Refusing the positive

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It is often said that terrible events give us all an opportunity to learn lessons. That those affected by a disaster and who suffer the most will at least, if sometimes inadvertently, leave a positive legacy for others to make sure that whatever cataclysm occurred never happens again.

This tendency to express heartfelt empathy for the victim while extracting ourselves from painful emotions to pick up the pieces and ‘move on’ might be perceived as a cliché, but there is no doubt there exists a plucky spirit of making-do that is a source of national pride. In fact, what else can those who survive and who have influence really do?

With the horror of the Grenfell Tower tragedy still fresh in the memory and with various fire reports, responses and inquiries still in progress, it is right to say that today, as I write this on 14 June, one year on, we have not yet fully ‘learned the lesson’, nor yet drawn a line between ourselves and those awful events.

In part, this is because we don’t know for certain what actually happened or why, but also because the consequences of what happened are far from over. So far, the actual legacy of the fire that swept away so many lives continues to be a disgraceful state of insecurity for those directly affected by its devastating impact. It is also clear that treating the powerlessness as some kind of failure of regulation or education to which the answers are better systems, somewhat misses the point.

The danger of rushing to these kinds of lessons is that in adopting a position of calm rationality in search of something positive or useful to say, those commentators on Grenfell Tower simply end up speaking on behalf of victims in words that can sound impersonal and detached.

The anger and outrage should not be washed away, people should be more wary of speaking on behalf of others and it should be emphasised that Grenfell Tower was not some kind of natural disaster that occurred out of the blue. It was a man-made event based on decisions that were – and continue to be made – involving a wide body of individuals embedded within the administrative architecture that frame our lives and which clearly treats some people as more worthy to be listened to than others.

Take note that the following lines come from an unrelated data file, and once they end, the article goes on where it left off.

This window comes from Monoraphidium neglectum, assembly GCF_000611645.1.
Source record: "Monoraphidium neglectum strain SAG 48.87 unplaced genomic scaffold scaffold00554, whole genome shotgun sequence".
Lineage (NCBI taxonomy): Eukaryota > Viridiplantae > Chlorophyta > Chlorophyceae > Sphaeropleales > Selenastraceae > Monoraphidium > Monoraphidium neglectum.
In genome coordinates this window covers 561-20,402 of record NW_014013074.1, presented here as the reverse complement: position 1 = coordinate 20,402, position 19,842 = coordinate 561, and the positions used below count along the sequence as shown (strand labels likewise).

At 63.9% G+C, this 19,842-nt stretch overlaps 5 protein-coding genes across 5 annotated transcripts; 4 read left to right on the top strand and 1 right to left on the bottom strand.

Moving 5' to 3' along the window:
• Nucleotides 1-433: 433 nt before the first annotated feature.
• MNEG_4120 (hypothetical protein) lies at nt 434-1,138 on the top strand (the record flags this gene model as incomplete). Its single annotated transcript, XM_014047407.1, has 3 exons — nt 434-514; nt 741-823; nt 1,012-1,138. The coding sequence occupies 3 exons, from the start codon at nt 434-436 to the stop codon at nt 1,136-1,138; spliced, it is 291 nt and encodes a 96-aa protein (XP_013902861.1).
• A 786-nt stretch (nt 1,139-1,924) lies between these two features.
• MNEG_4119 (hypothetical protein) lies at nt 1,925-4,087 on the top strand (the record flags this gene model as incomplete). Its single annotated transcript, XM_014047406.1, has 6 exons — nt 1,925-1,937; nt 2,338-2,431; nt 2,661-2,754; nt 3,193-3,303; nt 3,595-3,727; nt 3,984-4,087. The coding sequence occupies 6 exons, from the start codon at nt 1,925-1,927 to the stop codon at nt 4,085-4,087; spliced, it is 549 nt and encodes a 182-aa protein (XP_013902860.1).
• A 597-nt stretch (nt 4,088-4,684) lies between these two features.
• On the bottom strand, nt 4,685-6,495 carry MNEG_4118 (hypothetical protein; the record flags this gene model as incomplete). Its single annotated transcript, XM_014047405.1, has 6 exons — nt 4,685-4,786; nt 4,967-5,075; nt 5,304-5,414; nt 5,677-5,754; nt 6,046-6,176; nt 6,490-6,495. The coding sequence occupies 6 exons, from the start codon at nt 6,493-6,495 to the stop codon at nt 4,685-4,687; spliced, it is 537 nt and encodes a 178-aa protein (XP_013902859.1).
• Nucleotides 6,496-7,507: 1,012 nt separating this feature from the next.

July 5 2017 Railings close to Grenfell Tower covered in memorials to those killed and missing. Photograph: iStock / Amanda Lewis

We can already see how some want to interpret the event. Andrew O’Hagan’s seven-part piece for The London Review of Books, based on individual stories of survivors and victims of the catastrophe, is a ground-breaking work. Yet, as well as implicating those involved in the cladding process and emergency fire services response, it seems to want to exonerate the borough council from responsibility.

How well-documented complaints from residents to the council were ignored is, well, ignored yet again, in a narrative that seeks a simple ending, with all loose ends tied up. In the world of health and safety we know that the views of people, and how any organisation responds to those views, is not an irrelevant sideshow. On the contrary, it is actually the main story.

At the British Safety Council we believe that people who are at the sharp end of a risk should have a say in how significant it is and how much effort should go into its prevention and control. As we already know, what happened at Grenfell was entirely preventable and there is simply no excuse that victims are still suffering.

However, learning lessons is not always the same as seeking justice. A desperate rush to learn lessons too quickly risks failing to learn the greatest lesson of all – that justice, in its demand for accountability and fundamental change, does not put Grenfell Tower behind us. It puts it in front.

Mike Robinson FCA is Chief executive of the British Safety Council


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